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5 Libyan generals announce defection
by Staff Writers
Rome (AFP) May 30, 2011

Libyan representative to the United nations (UN) Shalgam Abdul Rahman (R) and some of the eight Libyan senior officers of Moamer Kadhafi's military, who have defected a few days before (From L) General Khaled Albesir, General Oun Ali Oun and General Meilud Massoud listen during a press conference on May 30, 2011 in Rome. Mahmoud Shammam, head of information for the National Transitional Council, the body which controls rebel-held eastern Libya said earlier in the day that "Eight senior officers of Kadhafi brigades, including four generals, joined the revolution". Photo courtesy AFP.

NATO raids undermine African peace efforts in Libya: Zuma
Cape Town (AFP) May 30, 2011 - NATO raids are undermining African mediation for peace in Libya, South African President Jacob Zuma said in a broadcast Monday, as he visited Tripoli for talks with Moamer Kadhafi. The alliance's air strikes on the strongman's regime were thwarting African attempts to broker a peace deal, Zuma said before his talks with Kadhafi in an interview broadcast on South African television news. "Even going there had to be delayed because of bombing," said Zuma, in an apparent reference to an initial African Union (AU) mission to Libya. "We only went there long after the time that we had taken a decision, and even going there, you have to ask permission from the NATO to get to Libya. "I think that in a sense undermines the integrity of the African Union."

Zuma went to Tripoli on Monday to meet Kadhafi for talks on ending the conflict, after the high-level AU peace-seeking mission in April fell through. "We cannot allow this conflict to take too long," he told the SABC public broadcaster. "It complicates as you go forward but also it might end up in an unfortunate situation for Libya and perhaps for Kadhafi himself," he said. The South African presidency said Zuma is seeking an immediate ceasefire, to boost humanitarian aid and to bring about reforms needed to eliminate the cause of the conflict which erupted amid anti-regime protests mid-February. But it rejected as "misleading" reports the talks would focus on an exit strategy for Kadhafi, calling the visit part of AU efforts to end the conflict. Libyan state television said Zuma would discuss implementing the AU "roadmap" for peace, as it reported NATO-led raids on the Nafusa mountains in the far west and the town of Bani Walid, near Misrata.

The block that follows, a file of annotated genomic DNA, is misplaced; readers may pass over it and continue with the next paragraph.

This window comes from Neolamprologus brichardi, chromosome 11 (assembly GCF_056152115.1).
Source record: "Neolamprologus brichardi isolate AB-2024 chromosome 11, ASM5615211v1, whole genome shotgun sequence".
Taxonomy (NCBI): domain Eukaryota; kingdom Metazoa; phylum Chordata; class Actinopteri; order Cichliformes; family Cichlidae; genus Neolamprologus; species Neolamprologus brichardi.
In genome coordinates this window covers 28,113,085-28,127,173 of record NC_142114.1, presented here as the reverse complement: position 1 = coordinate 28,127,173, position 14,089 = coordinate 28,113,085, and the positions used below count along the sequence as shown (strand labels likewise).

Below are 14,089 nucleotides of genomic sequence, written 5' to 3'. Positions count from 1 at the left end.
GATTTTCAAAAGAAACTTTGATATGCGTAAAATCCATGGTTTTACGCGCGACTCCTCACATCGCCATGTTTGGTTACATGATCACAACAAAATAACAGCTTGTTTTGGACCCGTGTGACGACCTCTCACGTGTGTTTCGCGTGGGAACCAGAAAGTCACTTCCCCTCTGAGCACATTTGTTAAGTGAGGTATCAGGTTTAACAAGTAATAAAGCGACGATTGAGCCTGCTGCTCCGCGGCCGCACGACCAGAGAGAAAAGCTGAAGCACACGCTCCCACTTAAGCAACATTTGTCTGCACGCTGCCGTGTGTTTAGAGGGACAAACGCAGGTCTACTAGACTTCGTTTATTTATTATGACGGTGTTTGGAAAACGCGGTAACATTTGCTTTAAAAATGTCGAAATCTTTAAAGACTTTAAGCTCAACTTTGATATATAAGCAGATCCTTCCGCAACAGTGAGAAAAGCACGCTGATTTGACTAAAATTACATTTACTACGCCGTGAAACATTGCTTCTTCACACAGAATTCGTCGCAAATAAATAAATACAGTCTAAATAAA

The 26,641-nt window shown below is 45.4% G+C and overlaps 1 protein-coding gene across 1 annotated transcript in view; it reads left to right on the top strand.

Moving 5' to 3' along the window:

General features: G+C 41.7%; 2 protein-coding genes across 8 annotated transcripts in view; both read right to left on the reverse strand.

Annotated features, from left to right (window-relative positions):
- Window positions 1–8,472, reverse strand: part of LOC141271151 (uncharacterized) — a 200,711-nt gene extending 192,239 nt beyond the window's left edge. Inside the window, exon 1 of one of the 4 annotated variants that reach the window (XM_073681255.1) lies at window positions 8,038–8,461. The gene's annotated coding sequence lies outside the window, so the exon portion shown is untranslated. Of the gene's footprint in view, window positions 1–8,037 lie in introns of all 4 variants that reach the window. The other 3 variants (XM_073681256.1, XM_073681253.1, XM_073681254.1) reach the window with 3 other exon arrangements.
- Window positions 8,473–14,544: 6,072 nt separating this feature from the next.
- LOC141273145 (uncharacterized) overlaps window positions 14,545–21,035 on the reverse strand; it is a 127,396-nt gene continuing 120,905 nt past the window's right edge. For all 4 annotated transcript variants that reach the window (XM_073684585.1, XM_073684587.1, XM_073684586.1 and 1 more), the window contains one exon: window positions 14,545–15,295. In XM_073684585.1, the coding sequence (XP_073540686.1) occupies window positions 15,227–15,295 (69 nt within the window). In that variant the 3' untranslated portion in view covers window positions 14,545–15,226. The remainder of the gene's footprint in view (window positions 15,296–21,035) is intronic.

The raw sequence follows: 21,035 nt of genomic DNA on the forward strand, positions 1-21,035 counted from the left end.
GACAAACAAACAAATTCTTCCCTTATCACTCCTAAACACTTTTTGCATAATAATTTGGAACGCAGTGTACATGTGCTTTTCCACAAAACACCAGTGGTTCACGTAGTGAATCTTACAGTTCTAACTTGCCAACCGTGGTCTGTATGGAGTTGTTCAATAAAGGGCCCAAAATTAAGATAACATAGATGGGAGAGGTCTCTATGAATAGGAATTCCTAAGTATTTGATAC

Five generals, two colonels and a major announced here Monday they had defected from Libyan leader Moamer Kadhafi's forces and said Libya's army was now at 20-percent capacity.

Italian foreign ministry spokesman Maurizio Massari told reporters the officers had deserted thanks to "the careful, competent and determined work of our intelligence service."

"You have made the right choice to abandon a regime without a future," he said as he introduced the officers and representatives of Libya's rebels at a press conference.

Abdel Rahman Shalgham, a former foreign minister who served as Tripoli's representative at the United Nations before switching sides, said: "These officers are among 120 who left Kadhafi and Libya over the last few days."

"We hope more will join us and the Libyan people, and leave the side of this despot and criminal," he said.

General Salah Giuma Yahmed said the ongoing defections meant Kadhafi's forces could no longer prop up the regime.

"NATO forces are paralysing Kadhafi's troops, they are now running at about 20 percent of their military capacity," he said.

"The situation in Tripoli is very difficult in terms of food and we are running out of gas," he added.

General Oun Ali Oun said he and his fellow officers condemned "the crimes against our own people, genocide, and everything we have seen."

"We call on all officers to join the revolution. Glory is close," he said.

Mahmoud Shammam, a spokesperson for the National Transitional Council, said the rebels had yet to receive any of the money promised to them.

"We haven't received any financing so far. We should be getting 180 million dollars from Kuwait in the next day or so, as a gift," he said.

"We are suffering over the slowness of this operation," he added.

It was not possible to verify the identities of the officers or determine how they had left Libya.

On Friday, a group of Libyan soldiers, including several senior officers, arrived by sea in Tunisia, the Tunisian official news agency TAP reported.

According to TAP, 34 people from Libya, including civilians and soldiers, arrived in southern Tunisia aboard two boats.

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